Wal-Mart Stores Inc. said July 24 that it takes issue with the multi-billion dollar swipe-fee settlement the card networks proposed this month.
It joins other merchants, notably Target Corp., in their public opposition to the settlement. Visa, MasterCard and several large banks proposed to end a long-standing lawsuit by offering to pay over $6 billion and allowing merchants to add a surcharge to credit-card transactions. The National Association of Convenience Stores, a trade group that represents more than 3,700 merchants, immediately voiced its objections to these terms.
"Walmart, along with a growing number of consumer groups and merchants, is disappointed in the proposed credit card interchange fee settlement," the retailer said in an emailed statement. "The proposed settlement would not structurally change the broken market or prohibit credit card networks from continually increasing hidden swipe fees, which already cost consumers tens of billions of dollars each year. The proposed settlement would require merchants to broadly waive their rights to take action against the credit card networks for detrimental conduct or acts."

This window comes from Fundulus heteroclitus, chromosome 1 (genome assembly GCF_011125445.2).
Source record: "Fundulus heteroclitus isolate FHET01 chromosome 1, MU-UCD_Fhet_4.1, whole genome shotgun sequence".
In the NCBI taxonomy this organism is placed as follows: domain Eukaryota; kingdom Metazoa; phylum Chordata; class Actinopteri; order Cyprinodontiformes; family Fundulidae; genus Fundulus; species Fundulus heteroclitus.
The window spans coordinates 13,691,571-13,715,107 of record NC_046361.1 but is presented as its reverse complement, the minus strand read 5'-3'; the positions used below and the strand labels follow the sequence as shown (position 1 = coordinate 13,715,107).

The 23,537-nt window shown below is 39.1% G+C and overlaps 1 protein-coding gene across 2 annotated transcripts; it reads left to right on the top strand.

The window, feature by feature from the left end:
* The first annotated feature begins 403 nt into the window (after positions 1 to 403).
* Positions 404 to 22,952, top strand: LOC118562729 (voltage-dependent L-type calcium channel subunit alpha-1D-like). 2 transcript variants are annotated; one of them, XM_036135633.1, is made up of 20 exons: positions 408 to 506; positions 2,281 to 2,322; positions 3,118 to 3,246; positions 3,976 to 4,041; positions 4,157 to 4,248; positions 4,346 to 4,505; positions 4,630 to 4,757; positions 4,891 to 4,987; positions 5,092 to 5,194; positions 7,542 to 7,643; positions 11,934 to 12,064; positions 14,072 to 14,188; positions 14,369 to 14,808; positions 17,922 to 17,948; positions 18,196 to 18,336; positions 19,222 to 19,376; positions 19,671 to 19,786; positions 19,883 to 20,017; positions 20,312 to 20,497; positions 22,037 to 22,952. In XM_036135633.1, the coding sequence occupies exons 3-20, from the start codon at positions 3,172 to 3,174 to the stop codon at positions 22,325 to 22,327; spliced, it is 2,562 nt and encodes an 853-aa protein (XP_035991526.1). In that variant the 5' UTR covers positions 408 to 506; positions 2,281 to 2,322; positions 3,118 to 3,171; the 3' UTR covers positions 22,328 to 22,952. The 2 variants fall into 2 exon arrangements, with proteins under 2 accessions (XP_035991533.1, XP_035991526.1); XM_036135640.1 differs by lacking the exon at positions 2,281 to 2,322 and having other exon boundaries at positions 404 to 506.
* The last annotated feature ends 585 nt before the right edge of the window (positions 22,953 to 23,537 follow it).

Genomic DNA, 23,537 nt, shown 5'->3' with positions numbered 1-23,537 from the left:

Wal-Mart concluded its statement by encouraging other merchants to reject the settlement.
Target, in its statement last week, said the settlement is "bad for both retailers and consumers."
In their original proposal, Visa and MasterCard expressed some optimism that merchants would be agreeable to the settlement.
The settlement "should resolve all issues with the merchant community," said Noah Hanft, MasterCard's General Counsel and Chief Franchise Integrity Officer, in a press release July 13.